New contract agreed for non-consultant hospital doctors

A new contract for nearly 5,000 non-consultant hospital doctors (NCHDs) has been agreed by the main health sector employer, the Health Service Executive, and the Irish Medical Organisation. Two recommendations issued by the Labour Court in June and December 2009 form the basis of the new contract. The contract introduces new core working hours for NCHDs along with significant changes in work patterns, allowances and other terms and conditions.

Opposition to HSE proposals

In early 2009, the Health Service Executive (HSE) proposed specific changes to the employment contracts of non-consultant hospital doctors (NCHDs). The proposed changes included a mandatory one-hour unpaid meal break, the suspension of a training grant allowance and a living-out allowance – which dates back to a period when NCHDs were required to live on the hospital site – as well as changes to overtime payments. The HSE estimated that it would save over €30 million a year from the changes.

In response, the Irish Medical Organisation (IMO) and six junior doctors initiated a High Court action against the HSE. The IMO accused the HSE of attempting a unilateral and ‘complete assault on the nationally agreed contractual terms and conditions of NCHD s’. A High Court settlement agreement was reached in April 2009, which provided for binding arbitration by the Labour Court (An Chúirt Oibreachais) on issues related to the NCHD contract.

Recommendation on core working hours

In June 2009, the Labour Court recommended the introduction of new core working hours for NCHDs, in line with the European Union Directive 2003/88/EC concerning certain aspects of the organisation of working time (see Labour Court Recommendation 19559). Total weekly working hours for junior doctors had averaged at 61 hours and needed to be reduced to 48 hours under the EU working time directive.

The court recommended that the core length of the working day for NCHD s should run from 08.00 to 21.00 Monday to Friday and 08.00 to 19.00 at weekends. Furthermore, NCHD s should work for five to seven working days and the minimum length of shift per day should be six hours on Monday to Friday and five hours at weekends.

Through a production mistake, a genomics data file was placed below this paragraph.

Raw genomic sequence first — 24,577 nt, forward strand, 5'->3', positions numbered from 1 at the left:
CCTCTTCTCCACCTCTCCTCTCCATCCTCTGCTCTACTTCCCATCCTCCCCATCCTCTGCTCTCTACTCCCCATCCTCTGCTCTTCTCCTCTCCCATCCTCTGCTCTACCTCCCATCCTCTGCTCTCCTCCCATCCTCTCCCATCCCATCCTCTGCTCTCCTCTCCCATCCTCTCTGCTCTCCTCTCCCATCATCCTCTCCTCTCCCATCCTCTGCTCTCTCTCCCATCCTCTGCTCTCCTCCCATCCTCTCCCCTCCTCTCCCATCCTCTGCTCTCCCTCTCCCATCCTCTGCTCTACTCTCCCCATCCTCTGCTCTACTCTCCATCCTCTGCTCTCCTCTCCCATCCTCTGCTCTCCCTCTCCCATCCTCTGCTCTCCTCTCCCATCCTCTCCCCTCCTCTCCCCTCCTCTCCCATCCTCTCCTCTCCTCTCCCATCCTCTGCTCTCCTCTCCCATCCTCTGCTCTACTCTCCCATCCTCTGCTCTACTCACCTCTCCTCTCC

Second recommendation on other contractual issues

In a second recommendation on all other contractual issues, in December 2009, the Labour Court proposed that overtime rates for NCHDs should be increased to time plus one half and that the living-out allowance and paid lunch breaks should continue (see Labour Court Recommendation 19702). However, the court recommended that the qualification allowance should be discontinued.

Court rejects compensation claim

The court rejected an IMO claim for the payment of compensation for loss of earnings on foot of the implementation of the EU working time directive. In line with ‘its general approach to such claims’, the Labour Court rejected this claim and ruled that the matter:

‘should be addressed by the parties after the new contract has been in operation for a period of 12 months. Should it transpire that the introduction of the new contract results in a reduction in the amount of regular rostered overtime (other than in consequence of compliance with the Directive), the matter should be discussed between the parties at that stage. In those discussions, the parties should have full regard to the amount of loss, if any, and the financial circumstances of the HSE at that time.’

The Labour Court stated that ‘the solutions recommended should be incorporated in a formal contract document, together with matters already agreed, the drafting of which is a matter for the parties’. The new contract document should be reviewed in 2014.


In January 2010, NCHDs – represented by the IMO – voted by a large majority in favour of accepting the new contract’s terms and conditions as per the Labour Court’s recommendations. Under the new working pattern, NCHDs are set to lose out on traditionally large overtime payments but will be able to work more manageable hours. In addition, for IMO members, the new contract protects training time and underlines the HSE’s responsibility to directly provide such training, in contrast to the old training grant system.

The new contract has been formally operating since February 2010 and an implementation committee has been set up to oversee the roll-out and implementation of the new terms and conditions. The introduction of a new NCHD contract had been under negotiation between the HSE and IMO since 2002.

Roisín Farrelly, IRN Publishing

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